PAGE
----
The addition of bortezomib to a standard two-drug regimen for myeloma patients significantly lengthened the time before their cancer returned, and significantly lengthened their lives, according to new SWOG clinical trial results presented at the 57th Annual Meeting of the American Society of Hematology (ASH) held in Orlando, Florida.
As part of a major effort to expand access to cancer clinical trials for the nationís military veterans, SWOG and its charitable arm, The Hope Foundation, are providing $125,000 to five U.S. Department of Veterans Affairs medical centers across the country.
Accrual barriers to S1314 COXEN Trial lowered
[Jul. 8, 2015]
The S1314 COXEN trial for pre-operative bladder cancer patients has been amended to reduce barriers to activation and enrollment. Please reconsider the study at your site.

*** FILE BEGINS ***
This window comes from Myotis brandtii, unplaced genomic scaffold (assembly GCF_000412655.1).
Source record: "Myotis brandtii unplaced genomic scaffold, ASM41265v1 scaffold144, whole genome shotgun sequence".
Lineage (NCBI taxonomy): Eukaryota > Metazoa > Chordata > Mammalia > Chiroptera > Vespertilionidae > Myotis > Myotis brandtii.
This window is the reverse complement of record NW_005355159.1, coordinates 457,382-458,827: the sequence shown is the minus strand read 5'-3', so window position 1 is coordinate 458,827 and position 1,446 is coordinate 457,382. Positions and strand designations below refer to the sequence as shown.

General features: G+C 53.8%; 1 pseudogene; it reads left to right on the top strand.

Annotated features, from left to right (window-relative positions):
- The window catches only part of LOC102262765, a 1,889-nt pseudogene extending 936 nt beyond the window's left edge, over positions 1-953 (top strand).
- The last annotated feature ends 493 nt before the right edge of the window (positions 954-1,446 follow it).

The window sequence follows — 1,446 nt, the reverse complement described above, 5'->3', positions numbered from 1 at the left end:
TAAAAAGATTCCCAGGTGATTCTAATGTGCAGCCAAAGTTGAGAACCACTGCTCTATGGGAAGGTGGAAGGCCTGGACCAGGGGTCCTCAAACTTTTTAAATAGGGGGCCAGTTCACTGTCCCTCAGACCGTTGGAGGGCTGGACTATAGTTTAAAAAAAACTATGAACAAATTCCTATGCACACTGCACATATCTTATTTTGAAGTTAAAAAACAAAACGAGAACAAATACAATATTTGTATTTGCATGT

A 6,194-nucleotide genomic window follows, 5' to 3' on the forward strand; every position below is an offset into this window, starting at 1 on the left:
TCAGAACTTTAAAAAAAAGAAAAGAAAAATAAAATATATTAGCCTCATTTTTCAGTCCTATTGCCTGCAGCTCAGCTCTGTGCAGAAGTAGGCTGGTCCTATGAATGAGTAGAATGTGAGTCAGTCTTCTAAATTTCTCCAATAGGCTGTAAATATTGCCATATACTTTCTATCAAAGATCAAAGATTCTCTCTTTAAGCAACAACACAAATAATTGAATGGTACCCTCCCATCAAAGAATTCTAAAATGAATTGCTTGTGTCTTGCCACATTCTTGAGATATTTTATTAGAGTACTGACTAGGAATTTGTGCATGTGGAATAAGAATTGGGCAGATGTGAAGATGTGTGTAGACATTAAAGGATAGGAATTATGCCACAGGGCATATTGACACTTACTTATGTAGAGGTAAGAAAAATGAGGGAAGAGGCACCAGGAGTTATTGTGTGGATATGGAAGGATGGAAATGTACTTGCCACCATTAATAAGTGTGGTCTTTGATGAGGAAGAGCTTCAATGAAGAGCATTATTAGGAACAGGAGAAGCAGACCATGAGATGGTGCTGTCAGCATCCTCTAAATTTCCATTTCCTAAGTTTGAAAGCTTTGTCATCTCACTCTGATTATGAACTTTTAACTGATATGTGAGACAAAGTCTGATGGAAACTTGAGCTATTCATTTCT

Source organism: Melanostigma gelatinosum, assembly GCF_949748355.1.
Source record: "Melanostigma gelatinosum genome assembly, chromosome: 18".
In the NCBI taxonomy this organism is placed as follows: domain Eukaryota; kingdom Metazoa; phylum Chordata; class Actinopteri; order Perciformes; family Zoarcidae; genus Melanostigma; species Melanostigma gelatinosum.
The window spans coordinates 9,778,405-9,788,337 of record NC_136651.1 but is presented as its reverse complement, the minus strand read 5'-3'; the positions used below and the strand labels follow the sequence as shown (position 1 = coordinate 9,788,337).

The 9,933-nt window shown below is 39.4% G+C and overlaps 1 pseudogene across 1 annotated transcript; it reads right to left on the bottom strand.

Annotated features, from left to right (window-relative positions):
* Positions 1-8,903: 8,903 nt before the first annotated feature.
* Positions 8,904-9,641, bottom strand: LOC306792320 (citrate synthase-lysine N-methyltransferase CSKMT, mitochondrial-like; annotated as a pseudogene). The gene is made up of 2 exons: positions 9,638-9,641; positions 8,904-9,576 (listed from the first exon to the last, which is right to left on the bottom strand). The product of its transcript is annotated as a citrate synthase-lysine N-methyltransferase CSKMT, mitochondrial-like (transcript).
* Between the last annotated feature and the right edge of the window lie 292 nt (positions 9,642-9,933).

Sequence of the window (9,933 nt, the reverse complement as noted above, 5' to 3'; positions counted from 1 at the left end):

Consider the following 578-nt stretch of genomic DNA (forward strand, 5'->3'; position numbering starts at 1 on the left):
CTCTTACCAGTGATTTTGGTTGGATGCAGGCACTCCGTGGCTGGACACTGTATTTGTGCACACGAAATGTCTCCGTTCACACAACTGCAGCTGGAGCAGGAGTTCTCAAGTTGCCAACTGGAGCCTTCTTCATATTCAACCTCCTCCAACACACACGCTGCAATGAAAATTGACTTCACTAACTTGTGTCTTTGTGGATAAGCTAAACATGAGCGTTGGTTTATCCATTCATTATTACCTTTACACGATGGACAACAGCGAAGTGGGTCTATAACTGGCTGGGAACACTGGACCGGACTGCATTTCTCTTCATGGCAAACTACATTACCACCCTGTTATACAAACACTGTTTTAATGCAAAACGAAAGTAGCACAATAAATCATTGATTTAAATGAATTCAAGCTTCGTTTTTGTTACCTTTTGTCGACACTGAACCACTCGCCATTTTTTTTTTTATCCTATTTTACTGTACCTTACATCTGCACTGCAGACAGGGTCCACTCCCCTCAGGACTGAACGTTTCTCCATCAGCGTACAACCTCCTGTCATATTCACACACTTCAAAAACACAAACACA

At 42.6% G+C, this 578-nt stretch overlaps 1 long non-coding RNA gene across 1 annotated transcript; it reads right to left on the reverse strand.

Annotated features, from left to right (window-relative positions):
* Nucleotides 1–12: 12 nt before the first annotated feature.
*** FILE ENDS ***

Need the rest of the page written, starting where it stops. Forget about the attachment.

Based on SWOG member feedback, we have:
Removed the requirement that urologists must have performed at least 50 cystectomies in the last 3 years to participate in COXEN.
Removed the requirement that tissue blocks be submitted; instead, institutions now can send tissue slides.
Widened the allowable window for screening tests, clarified urine sample processing, and increased latitude for chemotherapy administration.
The COXEN neoadjuvant bladder study (S1314) is testing whether the COXEN gene expression model can predict the best chemotherapy treatment for patients based on individual tumor characteristics. This protocol randomizes T2-T4aN0M0 bladder cancer patients preoperatively to Gem-Cis versus MVAC chemotherapy. The primary endpoint is the pT0 rate, and trial investigators will examine the COXEN prognostic and predictive performance in this regard.
The COXEN trial will enroll 184 bladder cancer patients planning for cystectomy. If your institution has not opened S1314, please consider this study in light of these amendment changes. For questions, contact S1314 Principal Investigator Dr. Thomas Flaig at Thomas.Flaig@ucdcenver.edu or (303) 724-0499.